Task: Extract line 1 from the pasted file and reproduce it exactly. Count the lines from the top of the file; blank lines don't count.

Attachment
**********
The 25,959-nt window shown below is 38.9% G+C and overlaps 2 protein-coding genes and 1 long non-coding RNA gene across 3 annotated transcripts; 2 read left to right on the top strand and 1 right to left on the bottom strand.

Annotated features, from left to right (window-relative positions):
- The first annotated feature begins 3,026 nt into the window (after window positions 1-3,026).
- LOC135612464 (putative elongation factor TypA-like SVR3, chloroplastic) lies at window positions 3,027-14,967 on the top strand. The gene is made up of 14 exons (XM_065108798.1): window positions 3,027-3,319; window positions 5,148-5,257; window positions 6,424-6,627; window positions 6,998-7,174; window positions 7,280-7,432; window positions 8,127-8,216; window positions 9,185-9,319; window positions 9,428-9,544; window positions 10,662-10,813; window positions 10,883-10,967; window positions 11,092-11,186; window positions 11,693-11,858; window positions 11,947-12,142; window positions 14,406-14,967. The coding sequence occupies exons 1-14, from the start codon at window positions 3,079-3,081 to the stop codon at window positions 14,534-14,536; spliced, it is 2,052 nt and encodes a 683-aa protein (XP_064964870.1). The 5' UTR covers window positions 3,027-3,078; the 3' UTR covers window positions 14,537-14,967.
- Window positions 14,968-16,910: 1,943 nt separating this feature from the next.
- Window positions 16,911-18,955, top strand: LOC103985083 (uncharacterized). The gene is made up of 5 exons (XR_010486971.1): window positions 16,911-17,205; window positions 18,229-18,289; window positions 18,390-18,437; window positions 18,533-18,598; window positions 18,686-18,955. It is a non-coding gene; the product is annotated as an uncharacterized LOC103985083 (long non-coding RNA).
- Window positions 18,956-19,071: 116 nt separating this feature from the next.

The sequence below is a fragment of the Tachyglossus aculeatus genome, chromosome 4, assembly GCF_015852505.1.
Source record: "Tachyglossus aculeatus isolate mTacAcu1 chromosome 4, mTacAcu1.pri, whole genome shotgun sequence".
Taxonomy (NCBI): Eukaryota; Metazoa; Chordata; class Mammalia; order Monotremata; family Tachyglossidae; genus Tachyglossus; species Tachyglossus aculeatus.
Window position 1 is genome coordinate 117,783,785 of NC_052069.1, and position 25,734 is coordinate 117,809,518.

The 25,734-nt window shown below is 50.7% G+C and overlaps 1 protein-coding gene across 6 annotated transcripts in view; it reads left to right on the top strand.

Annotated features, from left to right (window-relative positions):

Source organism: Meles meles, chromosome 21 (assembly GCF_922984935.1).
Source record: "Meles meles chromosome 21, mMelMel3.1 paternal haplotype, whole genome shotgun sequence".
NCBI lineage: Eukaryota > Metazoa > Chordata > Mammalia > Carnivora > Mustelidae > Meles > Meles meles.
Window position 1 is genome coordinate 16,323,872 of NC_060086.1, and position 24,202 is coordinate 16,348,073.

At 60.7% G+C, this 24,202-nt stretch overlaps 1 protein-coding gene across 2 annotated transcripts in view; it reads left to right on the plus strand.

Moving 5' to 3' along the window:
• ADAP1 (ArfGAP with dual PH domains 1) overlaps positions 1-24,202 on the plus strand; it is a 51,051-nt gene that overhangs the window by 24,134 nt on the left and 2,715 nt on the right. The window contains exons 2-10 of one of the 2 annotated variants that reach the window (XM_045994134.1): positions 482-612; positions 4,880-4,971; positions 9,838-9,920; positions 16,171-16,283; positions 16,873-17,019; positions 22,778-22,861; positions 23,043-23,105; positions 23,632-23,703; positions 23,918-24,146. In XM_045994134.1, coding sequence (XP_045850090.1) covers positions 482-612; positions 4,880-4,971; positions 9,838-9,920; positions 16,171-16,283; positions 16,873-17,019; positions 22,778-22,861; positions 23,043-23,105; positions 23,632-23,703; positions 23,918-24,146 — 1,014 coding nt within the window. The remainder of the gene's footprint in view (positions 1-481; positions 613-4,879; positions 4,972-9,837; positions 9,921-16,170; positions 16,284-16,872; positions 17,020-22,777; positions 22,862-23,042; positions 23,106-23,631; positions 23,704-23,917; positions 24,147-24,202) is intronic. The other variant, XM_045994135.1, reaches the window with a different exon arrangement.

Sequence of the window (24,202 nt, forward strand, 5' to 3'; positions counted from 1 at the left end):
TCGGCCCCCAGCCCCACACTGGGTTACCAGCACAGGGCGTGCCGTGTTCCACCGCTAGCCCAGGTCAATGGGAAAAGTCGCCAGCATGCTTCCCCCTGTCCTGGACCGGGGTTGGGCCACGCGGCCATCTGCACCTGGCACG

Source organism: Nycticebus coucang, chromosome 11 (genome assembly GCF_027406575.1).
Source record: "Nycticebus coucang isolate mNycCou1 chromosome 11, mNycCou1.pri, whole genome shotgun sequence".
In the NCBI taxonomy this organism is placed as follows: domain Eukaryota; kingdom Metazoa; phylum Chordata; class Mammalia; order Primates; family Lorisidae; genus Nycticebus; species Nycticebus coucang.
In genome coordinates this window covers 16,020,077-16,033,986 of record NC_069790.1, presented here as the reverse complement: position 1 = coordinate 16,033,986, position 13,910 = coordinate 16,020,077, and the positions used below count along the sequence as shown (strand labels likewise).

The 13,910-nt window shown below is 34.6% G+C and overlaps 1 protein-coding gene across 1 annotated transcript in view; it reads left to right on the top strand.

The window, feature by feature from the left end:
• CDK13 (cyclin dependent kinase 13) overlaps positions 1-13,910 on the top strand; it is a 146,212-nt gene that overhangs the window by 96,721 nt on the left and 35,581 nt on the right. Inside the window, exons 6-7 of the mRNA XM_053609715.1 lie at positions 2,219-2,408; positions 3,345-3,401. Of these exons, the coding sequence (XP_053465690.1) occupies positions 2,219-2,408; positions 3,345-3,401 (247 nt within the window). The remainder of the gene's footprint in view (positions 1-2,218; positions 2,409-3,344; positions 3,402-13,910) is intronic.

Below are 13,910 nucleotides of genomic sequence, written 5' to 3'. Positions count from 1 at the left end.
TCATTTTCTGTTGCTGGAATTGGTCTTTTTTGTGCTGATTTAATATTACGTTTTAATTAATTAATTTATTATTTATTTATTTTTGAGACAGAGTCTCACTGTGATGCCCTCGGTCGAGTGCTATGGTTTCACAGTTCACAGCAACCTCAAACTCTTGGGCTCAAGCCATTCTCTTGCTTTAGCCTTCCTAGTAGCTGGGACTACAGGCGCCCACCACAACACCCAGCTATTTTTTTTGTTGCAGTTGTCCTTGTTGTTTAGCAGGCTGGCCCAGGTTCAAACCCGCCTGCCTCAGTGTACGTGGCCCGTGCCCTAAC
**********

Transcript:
The 25,959-nt window shown below is 38.9% G+C and overlaps 2 protein-coding genes and 1 long non-coding RNA gene across 3 annotated transcripts; 2 read left to right on the top strand and 1 right to left on the bottom strand.